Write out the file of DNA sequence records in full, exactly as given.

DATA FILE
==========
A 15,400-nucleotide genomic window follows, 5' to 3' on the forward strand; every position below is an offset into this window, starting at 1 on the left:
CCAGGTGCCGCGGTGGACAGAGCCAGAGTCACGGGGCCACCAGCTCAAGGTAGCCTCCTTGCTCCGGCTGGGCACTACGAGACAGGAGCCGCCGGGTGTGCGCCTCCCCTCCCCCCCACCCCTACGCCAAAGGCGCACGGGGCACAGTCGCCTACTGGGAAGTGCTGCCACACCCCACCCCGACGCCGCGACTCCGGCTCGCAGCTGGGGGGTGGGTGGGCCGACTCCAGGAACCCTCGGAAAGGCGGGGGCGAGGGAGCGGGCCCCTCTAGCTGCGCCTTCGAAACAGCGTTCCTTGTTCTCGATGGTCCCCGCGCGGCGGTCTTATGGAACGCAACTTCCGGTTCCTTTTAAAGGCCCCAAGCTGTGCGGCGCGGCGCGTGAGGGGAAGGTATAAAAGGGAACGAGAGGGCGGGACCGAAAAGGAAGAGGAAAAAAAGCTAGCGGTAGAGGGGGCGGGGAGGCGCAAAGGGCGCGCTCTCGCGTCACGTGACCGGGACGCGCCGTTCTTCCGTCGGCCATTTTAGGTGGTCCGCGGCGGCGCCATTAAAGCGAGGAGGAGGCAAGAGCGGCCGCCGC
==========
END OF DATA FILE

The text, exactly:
A 15,400-nucleotide genomic window follows, 5' to 3' on the forward strand; every position below is an offset into this window, starting at 1 on the left:
CCAGGTGCCGCGGTGGACAGAGCCAGAGTCACGGGGCCACCAGCTCAAGGTAGCCTCCTTGCTCCGGCTGGGCACTACGAGACAGGAGCCGCCGGGTGTGCGCCTCCCCTCCCCCCCACCCCTACGCCAAAGGCGCACGGGGCACAGTCGCCTACTGGGAAGTGCTGCCACACCCCACCCCGACGCCGCGACTCCGGCTCGCAGCTGGGGGGTGGGTGGGCCGACTCCAGGAACCCTCGGAAAGGCGGGGGCGAGGGAGCGGGCCCCTCTAGCTGCGCCTTCGAAACAGCGTTCCTTGTTCTCGATGGTCCCCGCGCGGCGGTCTTATGGAACGCAACTTCCGGTTCCTTTTAAAGGCCCCAAGCTGTGCGGCGCGGCGCGTGAGGGGAAGGTATAAAAGGGAACGAGAGGGCGGGACCGAAAAGGAAGAGGAAAAAAAGCTAGCGGTAGAGGGGGCGGGGAGGCGCAAAGGGCGCGCTCTCGCGTCACGTGACCGGGACGCGCCGTTCTTCCGTCGGCCATTTTAGGTGGTCCGCGGCGGCGCCATTAAAGCGAGGAGGAGGCAAGAGCGGCCGCCGC